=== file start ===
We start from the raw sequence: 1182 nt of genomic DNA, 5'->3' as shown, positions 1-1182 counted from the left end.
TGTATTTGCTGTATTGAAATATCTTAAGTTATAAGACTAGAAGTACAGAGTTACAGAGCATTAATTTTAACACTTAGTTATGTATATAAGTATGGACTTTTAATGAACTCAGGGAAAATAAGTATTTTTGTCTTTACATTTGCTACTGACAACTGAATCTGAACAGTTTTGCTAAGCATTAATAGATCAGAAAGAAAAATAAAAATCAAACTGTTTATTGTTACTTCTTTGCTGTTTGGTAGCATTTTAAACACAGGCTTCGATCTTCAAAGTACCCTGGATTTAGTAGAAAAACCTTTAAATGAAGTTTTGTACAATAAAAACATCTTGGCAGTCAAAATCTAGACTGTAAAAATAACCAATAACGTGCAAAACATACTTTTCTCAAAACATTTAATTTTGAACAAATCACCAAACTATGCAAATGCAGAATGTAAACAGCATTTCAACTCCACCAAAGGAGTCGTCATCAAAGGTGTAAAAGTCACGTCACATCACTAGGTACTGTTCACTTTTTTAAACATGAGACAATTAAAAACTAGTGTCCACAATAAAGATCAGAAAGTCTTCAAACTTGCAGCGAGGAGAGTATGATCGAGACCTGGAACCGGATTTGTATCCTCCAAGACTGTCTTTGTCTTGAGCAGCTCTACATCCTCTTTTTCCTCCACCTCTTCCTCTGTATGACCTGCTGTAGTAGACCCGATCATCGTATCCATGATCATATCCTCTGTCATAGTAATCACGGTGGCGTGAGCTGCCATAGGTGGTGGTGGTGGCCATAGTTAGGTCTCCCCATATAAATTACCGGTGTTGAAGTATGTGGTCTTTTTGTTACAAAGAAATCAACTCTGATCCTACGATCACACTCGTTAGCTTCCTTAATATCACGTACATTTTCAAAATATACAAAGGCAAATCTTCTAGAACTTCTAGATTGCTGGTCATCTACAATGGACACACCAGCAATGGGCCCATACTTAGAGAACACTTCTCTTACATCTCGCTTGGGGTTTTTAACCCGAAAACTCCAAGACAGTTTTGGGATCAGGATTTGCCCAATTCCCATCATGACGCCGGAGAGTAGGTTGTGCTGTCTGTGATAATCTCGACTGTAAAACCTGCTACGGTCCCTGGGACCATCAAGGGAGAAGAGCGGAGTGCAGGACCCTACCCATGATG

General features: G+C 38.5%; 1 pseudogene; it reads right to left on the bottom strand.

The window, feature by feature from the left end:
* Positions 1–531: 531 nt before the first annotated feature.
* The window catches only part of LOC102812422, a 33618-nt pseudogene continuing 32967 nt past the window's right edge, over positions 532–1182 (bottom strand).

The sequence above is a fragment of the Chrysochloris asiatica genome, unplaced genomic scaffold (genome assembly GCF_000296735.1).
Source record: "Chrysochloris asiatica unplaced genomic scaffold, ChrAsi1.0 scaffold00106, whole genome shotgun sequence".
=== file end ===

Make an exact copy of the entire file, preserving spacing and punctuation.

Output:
We start from the raw sequence: 1182 nt of genomic DNA, 5'->3' as shown, positions 1-1182 counted from the left end.
TGTATTTGCTGTATTGAAATATCTTAAGTTATAAGACTAGAAGTACAGAGTTACAGAGCATTAATTTTAACACTTAGTTATGTATATAAGTATGGACTTTTAATGAACTCAGGGAAAATAAGTATTTTTGTCTTTACATTTGCTACTGACAACTGAATCTGAACAGTTTTGCTAAGCATTAATAGATCAGAAAGAAAAATAAAAATCAAACTGTTTATTGTTACTTCTTTGCTGTTTGGTAGCATTTTAAACACAGGCTTCGATCTTCAAAGTACCCTGGATTTAGTAGAAAAACCTTTAAATGAAGTTTTGTACAATAAAAACATCTTGGCAGTCAAAATCTAGACTGTAAAAATAACCAATAACGTGCAAAACATACTTTTCTCAAAACATTTAATTTTGAACAAATCACCAAACTATGCAAATGCAGAATGTAAACAGCATTTCAACTCCACCAAAGGAGTCGTCATCAAAGGTGTAAAAGTCACGTCACATCACTAGGTACTGTTCACTTTTTTAAACATGAGACAATTAAAAACTAGTGTCCACAATAAAGATCAGAAAGTCTTCAAACTTGCAGCGAGGAGAGTATGATCGAGACCTGGAACCGGATTTGTATCCTCCAAGACTGTCTTTGTCTTGAGCAGCTCTACATCCTCTTTTTCCTCCACCTCTTCCTCTGTATGACCTGCTGTAGTAGACCCGATCATCGTATCCATGATCATATCCTCTGTCATAGTAATCACGGTGGCGTGAGCTGCCATAGGTGGTGGTGGTGGCCATAGTTAGGTCTCCCCATATAAATTACCGGTGTTGAAGTATGTGGTCTTTTTGTTACAAAGAAATCAACTCTGATCCTACGATCACACTCGTTAGCTTCCTTAATATCACGTACATTTTCAAAATATACAAAGGCAAATCTTCTAGAACTTCTAGATTGCTGGTCATCTACAATGGACACACCAGCAATGGGCCCATACTTAGAGAACACTTCTCTTACATCTCGCTTGGGGTTTTTAACCCGAAAACTCCAAGACAGTTTTGGGATCAGGATTTGCCCAATTCCCATCATGACGCCGGAGAGTAGGTTGTGCTGTCTGTGATAATCTCGACTGTAAAACCTGCTACGGTCCCTGGGACCATCAAGGGAGAAGAGCGGAGTGCAGGACCCTACCCATGATG

General features: G+C 38.5%; 1 pseudogene; it reads right to left on the bottom strand.

The window, feature by feature from the left end:
* Positions 1–531: 531 nt before the first annotated feature.
* The window catches only part of LOC102812422, a 33618-nt pseudogene continuing 32967 nt past the window's right edge, over positions 532–1182 (bottom strand).

The sequence above is a fragment of the Chrysochloris asiatica genome, unplaced genomic scaffold (genome assembly GCF_000296735.1).
Source record: "Chrysochloris asiatica unplaced genomic scaffold, ChrAsi1.0 scaffold00106, whole genome shotgun sequence".